What is Saccharin?

Sweet’N Low 101: What You Need to Know

Sweet'N Low®, America's favorite little pink packet, is enjoyed in more than 50 countries around the globe and is consumed daily by millions. It can be used in place of sugar to sweeten all of your favorite foods and drinks. Sweet'N Low has been used by health professionals for close to 60 years to help clients with diabetes and weight management.

What is Saccharin?

Saccharin, the sweetener used in Sweet'N Low®, has been consumed by humans for 100+ years. It is the oldest of the approved zero-calorie sweeteners available in the U.S. today. Discovered over a century ago, saccharin has been used to safely sweeten foods and beverages without the extra calories and carbohydrates from added sugars. Saccharin is supported by the health community as a tool to help patients manage weight and diabetes.

Key Facts about Saccharin

Quick Facts About Saccharin:

  • Long history of safe use (over 100 years)
  • 300 to 500 times sweeter than sugar
  • Not metabolized by the body; non-caloric
  • Creates no glycemic response; won’t raise blood sugar
  • Non-cariogenic
  • Oldest approved low-calorie sweetener
  • One of the most thoroughly tested food ingredients in the world with a very long human use experience without any reported ill effects

History and Safety of Saccharin



Saccharin has been enjoyed safely for over a century by generations of Americans. During the 1970s, saccharin was the only approved low-calorie sweetener available in the U.S. It is used daily in homes across the country as a tabletop and baking sweetener and in commercial food production.

Saccharin is the main sweetener in Sweet’N Low®.

Sweet'N Low

Close to 60 years ago, Sweet'N Low® was a radical innovation. Now it's a familiar part of the American landscape. The first, single serving, granulated saccharin packet was produced in 1957. It is sold globally and helps millions manage their weight and diabetes when used in place of added sugars.

For more information on Sweet'N Low history click here.

Saccharin Safety and Regulatory Milestones

Safety of Saccharin

Saccharin is one of the most thoroughly tested food ingredients in the world. Extensive research has affirmed the sweetener’s safety time and again. The evidence in support of saccharin’s safety includes more than 30 human studies, one of which was conducted by the National Cancer Institute and involved over 9,000 individuals. Yet, despite the overwhelming evidence in support of saccharin’s health benefits, confusion over its safety has persisted.  The majority of confusion stems from controversial research done in the 1970s, in which male rats were fed very high doses of the sweetener and developed bladder tumors.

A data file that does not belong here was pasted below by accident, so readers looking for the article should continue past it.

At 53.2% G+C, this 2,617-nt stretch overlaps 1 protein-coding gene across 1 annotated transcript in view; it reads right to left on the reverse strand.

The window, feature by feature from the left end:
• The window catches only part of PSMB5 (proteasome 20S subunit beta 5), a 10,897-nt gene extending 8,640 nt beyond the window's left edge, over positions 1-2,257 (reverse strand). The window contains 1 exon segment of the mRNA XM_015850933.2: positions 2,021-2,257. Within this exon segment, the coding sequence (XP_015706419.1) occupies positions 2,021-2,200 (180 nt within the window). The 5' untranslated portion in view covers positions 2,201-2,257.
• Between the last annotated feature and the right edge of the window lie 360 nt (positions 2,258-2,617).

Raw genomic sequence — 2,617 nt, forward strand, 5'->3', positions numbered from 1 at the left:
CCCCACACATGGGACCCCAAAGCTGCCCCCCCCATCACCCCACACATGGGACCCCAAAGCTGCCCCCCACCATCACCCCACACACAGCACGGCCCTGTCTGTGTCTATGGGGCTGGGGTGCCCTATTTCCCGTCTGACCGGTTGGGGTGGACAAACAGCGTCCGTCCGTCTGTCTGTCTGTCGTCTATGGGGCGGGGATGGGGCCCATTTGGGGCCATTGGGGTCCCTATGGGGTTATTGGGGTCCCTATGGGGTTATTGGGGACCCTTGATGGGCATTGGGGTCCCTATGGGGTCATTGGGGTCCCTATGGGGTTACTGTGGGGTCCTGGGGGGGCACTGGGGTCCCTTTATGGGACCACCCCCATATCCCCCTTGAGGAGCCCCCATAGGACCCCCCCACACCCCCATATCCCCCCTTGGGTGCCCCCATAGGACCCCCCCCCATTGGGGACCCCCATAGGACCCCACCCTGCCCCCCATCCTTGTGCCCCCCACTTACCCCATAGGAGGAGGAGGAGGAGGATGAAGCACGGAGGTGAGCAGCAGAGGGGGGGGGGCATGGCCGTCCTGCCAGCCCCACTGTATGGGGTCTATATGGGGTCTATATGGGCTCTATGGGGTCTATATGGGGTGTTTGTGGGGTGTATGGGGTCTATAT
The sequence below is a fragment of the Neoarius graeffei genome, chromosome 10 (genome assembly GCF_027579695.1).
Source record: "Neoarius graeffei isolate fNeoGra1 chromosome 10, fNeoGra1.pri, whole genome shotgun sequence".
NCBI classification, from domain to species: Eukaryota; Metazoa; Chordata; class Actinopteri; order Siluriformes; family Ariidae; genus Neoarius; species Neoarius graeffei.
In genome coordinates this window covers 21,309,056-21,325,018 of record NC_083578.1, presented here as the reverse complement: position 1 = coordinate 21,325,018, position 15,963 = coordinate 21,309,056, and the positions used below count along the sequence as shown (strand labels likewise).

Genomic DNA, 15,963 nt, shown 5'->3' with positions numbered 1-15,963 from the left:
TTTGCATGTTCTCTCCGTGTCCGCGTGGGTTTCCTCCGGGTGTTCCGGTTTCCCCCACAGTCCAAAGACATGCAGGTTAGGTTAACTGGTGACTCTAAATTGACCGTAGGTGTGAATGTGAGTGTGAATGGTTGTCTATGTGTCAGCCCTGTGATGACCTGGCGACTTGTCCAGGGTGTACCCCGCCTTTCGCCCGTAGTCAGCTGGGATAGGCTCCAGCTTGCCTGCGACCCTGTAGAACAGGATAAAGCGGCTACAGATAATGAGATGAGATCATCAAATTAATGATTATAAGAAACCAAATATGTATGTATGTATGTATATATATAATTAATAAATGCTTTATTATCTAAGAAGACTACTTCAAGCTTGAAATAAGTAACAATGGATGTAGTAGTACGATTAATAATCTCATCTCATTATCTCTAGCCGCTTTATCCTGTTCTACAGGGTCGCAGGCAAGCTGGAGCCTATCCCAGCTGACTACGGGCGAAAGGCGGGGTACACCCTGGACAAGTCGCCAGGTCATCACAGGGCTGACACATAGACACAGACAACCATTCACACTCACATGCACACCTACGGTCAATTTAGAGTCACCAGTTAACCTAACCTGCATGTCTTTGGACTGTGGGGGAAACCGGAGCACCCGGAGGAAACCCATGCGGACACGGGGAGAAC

For more information on the safety of saccharin, please visit the Calorie Control Council.

Today, health experts overwhelmingly affirm the sweetener’s safe use in humans.  In December 2000, President Clinton signed into law the “Sweetest Act” – federal legislation which gave saccharin a clean bill of health and removed the saccharin-advisory label that had been required on saccharin-sweetened foods and beverages in the U.S. since 1977. More recently, in April 2010, the Environmental Protection Agency announced support for an amendment to remove saccharin completely from the list of hazardous substances.

Saccharin Safe Use

Health Professionals approve of nutritive sweeteners

How is Sweet'N Low Made?

Sweet’N Low was first introduced in 1957 by Cumberland Packing Corp., a small, family-owned company based in Brooklyn, NY. It was the first single serving saccharin packet available in the United States. Today America’s favorite little pink packet, Sweet’N Low, is very much a piece of American history and is sold worldwide.

Because saccharin is 300 to 500 times sweeter than sugar, only a very small amount is needed to reach a similar sweetening intensity. In order to make that small serving portionable, the saccharin is blended with dextrose, a carbohydrate derived from corn, which acts as a “bulking agent.”

Sweet’N Low has a long shelf life (several years when stored in cool, dry conditions) and does not lose sweetness when heated, unlike some other low-calorie sweeteners. It is available as a tabletop sweetener, in granular and liquid form, and is sold in single-serving and bulk packages.

Zero Calorie Sweetener

Sweet N Low

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